But after the death of Ethelbert, the accession of his son Eadbald proved very prejudicial to the new church; for he not only refused to embrace the faith of Christ, but was also defiled with such a sort of fornication, as the apostle testifies, was not heard of, even among the Gentiles; for he kept his father's wife. By both which crimes he gave occasion to those to return to their former uncleanness, who, under his father, had, either for favour, or through fear of the king, submitted to the laws of faith and chastity. Nor did the perfidious king escape without Divine punishment and correction; for he was troubled with frequent fits of madness, and possessed by an evil spirit. This confusion was increased by the death of Sabert, king of the East-Saxons, who departing to the heavenly kingdom, left three sons, still pagans, to inherit his temporal crown. They immediately began to profess idolatry, which, during their father's reign, they had seemed a little to abandon, and they granted free liberty to the people under their government to serve idols. And when they saw the bishop, whilst celebrating mass in the church, give the eucharist to the people, they, puffed up with barbarous folly, were wont, as it is reported, to say to him, "Why do you not give us also that white bread, which you used to give to our father Saba (for so they used to call him), and which you still continue to give to the people in the church?" To whom he answered, "If you will be washed in that laver of salvation, in which our father was washed, you may also partake of the holy bread of which he partook; but if you despise the laver of life, you may not receive the bread of life." They replied, "We will not enter into that laver, because we do not know that we stand in need of it, and yet we will eat of that bread." And being often earnestly admonished by him, that the same could not be done, nor any one admitted to partake of the sacred oblation without the holy cleansing, at last, they said in anger, "If you will not comply with us in so small a matter as that is which we require, you shall not stay in our province." And accordingly they obliged him and his followers to depart from their kingdom. Being forced from thence, he came into Kent, to advise with his fellow bishops, Laurentius and Justus, what was to be done in that case; and it was unanimously agreed, that it was better for them all to return to their own country, where they might serve God in freedom, than to continue without any advantage among those barbarians, who had revolted from the faith. Mellitus and Justus accordingly went away first, and withdrew into France, designing there to await the event of things. But the kings, who had driven from them the preacher of the truth, did not continue long unpunished in their heathenish worship. For marching out to battle against the nation of the Gewissie, they were all slain with their army. However, the people, having been once turned to wickedness, though the authors of it were destroyed, would not be corrected, nor return to the unity of faith and charity which is in Christ.

CHAPTER VI

LAURENTIUS, BEING REPROVED BY THE APOSTLE, CONVERT, RING EADBALD TO CHRIST; MELLITUS AND JUSTUS ARE RECALLED. [A.D. 616.]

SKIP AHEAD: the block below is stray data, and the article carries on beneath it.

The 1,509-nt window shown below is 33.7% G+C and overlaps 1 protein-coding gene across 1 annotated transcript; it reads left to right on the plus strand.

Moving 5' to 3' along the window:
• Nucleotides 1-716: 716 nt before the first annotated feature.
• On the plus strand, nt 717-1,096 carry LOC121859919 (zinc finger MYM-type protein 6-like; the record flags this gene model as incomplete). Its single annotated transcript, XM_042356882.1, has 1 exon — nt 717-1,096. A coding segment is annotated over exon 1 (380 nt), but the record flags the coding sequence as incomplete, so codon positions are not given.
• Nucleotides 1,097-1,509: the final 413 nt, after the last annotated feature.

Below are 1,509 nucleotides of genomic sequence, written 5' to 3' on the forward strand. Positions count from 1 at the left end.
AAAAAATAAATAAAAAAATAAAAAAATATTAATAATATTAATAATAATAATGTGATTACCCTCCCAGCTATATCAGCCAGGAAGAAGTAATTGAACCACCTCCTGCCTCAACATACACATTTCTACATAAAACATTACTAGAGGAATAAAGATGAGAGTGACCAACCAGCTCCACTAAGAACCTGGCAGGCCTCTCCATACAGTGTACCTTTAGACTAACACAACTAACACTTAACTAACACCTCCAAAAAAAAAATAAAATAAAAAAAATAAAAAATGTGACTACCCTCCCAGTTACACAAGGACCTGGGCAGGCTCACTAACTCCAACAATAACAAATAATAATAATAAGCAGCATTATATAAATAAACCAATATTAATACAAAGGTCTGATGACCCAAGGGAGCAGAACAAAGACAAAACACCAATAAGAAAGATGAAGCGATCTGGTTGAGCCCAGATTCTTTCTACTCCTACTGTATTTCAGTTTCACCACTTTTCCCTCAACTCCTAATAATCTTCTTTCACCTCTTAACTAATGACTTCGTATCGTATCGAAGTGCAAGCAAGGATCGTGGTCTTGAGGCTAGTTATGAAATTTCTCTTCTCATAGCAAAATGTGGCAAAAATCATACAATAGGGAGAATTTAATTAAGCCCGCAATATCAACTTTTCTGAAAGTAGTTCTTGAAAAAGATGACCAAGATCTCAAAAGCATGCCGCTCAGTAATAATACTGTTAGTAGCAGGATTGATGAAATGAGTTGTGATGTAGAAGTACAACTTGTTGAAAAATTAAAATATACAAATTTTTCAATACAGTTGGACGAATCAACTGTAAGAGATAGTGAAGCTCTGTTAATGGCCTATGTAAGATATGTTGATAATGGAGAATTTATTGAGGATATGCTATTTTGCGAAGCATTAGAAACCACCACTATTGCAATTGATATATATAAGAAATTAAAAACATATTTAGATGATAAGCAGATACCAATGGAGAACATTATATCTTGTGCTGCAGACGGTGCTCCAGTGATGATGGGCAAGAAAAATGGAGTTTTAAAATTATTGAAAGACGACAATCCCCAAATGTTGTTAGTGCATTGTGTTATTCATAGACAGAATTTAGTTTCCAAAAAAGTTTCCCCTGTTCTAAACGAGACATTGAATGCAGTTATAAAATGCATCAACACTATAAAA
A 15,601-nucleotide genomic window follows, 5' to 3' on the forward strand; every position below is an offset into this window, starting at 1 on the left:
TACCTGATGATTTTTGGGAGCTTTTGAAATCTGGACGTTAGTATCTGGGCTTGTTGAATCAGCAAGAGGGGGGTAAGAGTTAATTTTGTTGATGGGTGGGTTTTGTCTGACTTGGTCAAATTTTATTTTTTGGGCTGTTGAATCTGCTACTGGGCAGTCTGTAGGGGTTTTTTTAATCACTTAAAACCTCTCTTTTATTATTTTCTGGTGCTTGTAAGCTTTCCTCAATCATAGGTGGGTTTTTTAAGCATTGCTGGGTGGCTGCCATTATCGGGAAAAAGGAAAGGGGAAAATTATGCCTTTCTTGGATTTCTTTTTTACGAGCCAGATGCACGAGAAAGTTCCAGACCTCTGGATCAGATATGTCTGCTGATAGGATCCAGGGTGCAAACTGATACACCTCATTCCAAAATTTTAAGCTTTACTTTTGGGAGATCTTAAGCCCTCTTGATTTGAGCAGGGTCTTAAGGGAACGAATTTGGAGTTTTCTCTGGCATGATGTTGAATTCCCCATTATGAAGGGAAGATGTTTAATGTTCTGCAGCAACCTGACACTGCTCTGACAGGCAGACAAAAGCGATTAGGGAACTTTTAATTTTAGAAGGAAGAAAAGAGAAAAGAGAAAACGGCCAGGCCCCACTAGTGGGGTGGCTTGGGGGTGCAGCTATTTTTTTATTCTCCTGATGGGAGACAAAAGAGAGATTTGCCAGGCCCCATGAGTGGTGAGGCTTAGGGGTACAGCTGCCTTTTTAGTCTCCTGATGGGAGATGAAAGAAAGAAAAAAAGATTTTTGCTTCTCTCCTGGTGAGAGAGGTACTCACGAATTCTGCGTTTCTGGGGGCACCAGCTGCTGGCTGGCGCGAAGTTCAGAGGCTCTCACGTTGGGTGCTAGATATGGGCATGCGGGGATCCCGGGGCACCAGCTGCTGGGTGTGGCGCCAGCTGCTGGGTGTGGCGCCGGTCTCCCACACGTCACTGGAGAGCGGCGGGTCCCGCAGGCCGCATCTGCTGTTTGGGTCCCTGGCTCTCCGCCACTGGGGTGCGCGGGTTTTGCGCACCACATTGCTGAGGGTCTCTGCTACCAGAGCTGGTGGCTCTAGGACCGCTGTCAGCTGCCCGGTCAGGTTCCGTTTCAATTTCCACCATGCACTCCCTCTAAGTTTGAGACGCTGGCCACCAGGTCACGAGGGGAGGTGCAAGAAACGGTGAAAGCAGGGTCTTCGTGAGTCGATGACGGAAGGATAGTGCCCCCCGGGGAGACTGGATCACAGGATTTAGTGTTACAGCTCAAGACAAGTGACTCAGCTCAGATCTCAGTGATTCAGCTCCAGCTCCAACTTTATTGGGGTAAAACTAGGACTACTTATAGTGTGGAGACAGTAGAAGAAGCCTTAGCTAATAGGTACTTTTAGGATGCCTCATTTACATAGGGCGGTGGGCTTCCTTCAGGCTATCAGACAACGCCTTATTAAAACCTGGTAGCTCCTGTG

LAURENTIUS, being about to follow Mellitus and Justus, and to quit Britain, ordered his bed to be laid the night before in the church of the blessed apostles, Peter and Paul, which has been often mentioned before; wherein having laid himself to take some rest, after he had poured out many prayers and tears to God for the state of the church, be fell asleep; in the dead of night, the blessed prince of the apostles appeared to him, and scourging him a long time with apostolical severity, asked of him, "Why he would forsake the flock which he had committed to him? or to what shepherds he would commit Christ's sheep that were in the midst of wolves? Have you," said he, "forgotten my example, who, for the sake of those little ones, whom Christ recommended to me in token of his affection, underwent at the hands of infidels and enemies of Christ, bonds, stripes, imprisonment, afflictions, and lastly, the death of the cross, that I might at last be crowned with him?" Laurentius, the servant of Christ, being excited by these words and stripes, the very next morning repaired to the king, and taking off his garment, showed the scars of the stripes which he had received. The king, astonished, asked, "Who had presumed to give such stripes to so great a man?" And was much frightened when he heard that the bishop had suffered so much at the hands of the apostle of Christ for his salvation. Then abjuring the worship of idols, and renouncing his unlawful marriage, he embraced the faith of Christ, and being baptized, promoted the affairs of the church to the utmost of his power.

He also sent over into France, and recalled Mellitus and Justus, and commanded them freely to return to govern their churches, which they accordingly did, one year after their departure. Justus, indeed, returned to the city of Lochester, where he had before presided; but the Londoners would not receive Bishop Mellitus, choosing rather to be under their idolatrous high priests; for King Eadbald had not so much authority in the kingdom as his father, nor was he able to restore the bishop to his church against the will and consent of the pagans. But he and his nation, after his conversion to our Lord, diligently followed the Divine precepts. Lastly, he built the church of the holy Mother of God, in the monastery of the most blessed prince of the apostles, which was afterwards consecrated by Archbishop Mellitus.